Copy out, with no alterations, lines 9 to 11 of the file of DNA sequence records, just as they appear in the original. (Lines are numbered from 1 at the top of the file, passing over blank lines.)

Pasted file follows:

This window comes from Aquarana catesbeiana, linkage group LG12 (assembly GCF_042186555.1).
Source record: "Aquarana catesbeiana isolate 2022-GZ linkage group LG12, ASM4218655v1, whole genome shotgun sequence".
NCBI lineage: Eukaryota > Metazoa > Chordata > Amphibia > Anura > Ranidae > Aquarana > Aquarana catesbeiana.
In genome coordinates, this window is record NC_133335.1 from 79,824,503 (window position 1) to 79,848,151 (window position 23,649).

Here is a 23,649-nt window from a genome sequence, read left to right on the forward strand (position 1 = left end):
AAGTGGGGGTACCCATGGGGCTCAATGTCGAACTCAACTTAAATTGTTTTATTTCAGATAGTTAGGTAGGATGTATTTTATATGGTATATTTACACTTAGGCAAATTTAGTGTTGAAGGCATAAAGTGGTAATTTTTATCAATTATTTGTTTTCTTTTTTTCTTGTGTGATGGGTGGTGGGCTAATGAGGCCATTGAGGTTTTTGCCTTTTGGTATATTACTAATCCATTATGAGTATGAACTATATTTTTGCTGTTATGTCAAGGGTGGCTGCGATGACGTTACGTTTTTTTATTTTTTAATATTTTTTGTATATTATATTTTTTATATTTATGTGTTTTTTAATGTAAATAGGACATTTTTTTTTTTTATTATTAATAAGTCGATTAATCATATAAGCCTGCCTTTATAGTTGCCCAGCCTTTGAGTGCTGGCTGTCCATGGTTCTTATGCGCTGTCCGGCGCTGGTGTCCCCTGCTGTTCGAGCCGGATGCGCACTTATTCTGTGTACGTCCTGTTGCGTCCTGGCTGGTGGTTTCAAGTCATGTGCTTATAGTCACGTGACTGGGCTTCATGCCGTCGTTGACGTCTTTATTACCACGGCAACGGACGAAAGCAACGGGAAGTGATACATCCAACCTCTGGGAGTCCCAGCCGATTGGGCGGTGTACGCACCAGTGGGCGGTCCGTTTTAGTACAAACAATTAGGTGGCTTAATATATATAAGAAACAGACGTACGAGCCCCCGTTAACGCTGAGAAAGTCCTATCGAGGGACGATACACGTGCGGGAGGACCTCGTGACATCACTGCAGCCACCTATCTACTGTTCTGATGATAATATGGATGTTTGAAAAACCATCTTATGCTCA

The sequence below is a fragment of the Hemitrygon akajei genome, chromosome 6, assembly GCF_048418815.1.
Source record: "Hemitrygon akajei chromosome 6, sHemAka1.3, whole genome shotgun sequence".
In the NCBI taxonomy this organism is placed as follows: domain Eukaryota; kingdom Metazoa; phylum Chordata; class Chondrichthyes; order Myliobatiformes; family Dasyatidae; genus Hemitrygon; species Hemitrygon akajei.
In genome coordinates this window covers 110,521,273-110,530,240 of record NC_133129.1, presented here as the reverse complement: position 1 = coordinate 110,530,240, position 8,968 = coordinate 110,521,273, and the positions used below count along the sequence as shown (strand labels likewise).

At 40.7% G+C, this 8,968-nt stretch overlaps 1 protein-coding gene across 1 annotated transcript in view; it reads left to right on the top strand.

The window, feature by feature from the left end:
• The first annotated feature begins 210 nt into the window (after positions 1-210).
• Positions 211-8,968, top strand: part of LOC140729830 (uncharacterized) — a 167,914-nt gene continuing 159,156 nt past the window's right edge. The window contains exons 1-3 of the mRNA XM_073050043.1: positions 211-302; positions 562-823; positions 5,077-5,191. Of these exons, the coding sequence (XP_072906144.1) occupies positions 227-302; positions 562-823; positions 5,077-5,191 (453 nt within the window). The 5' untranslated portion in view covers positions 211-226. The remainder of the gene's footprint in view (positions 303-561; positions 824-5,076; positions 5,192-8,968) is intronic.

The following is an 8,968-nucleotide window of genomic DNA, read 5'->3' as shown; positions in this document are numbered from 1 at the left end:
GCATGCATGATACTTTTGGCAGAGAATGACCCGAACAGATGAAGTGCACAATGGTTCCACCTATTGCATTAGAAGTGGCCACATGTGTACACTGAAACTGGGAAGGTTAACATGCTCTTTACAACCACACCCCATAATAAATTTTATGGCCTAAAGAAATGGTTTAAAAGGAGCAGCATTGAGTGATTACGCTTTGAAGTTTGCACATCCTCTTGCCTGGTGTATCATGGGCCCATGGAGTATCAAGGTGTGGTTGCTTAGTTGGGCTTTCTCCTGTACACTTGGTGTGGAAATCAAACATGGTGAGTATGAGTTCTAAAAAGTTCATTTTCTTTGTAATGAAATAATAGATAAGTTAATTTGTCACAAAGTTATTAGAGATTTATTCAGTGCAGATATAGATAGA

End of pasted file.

In the NCBI taxonomy this organism is placed as follows: domain Eukaryota; kingdom Metazoa; phylum Chordata; class Chondrichthyes; order Myliobatiformes; family Dasyatidae; genus Hemitrygon; species Hemitrygon akajei.
In genome coordinates this window covers 110,521,273-110,530,240 of record NC_133129.1, presented here as the reverse complement: position 1 = coordinate 110,530,240, position 8,968 = coordinate 110,521,273, and the positions used below count along the sequence as shown (strand labels likewise).

At 40.7% G+C, this 8,968-nt stretch overlaps 1 protein-coding gene across 1 annotated transcript in view; it reads left to right on the top strand.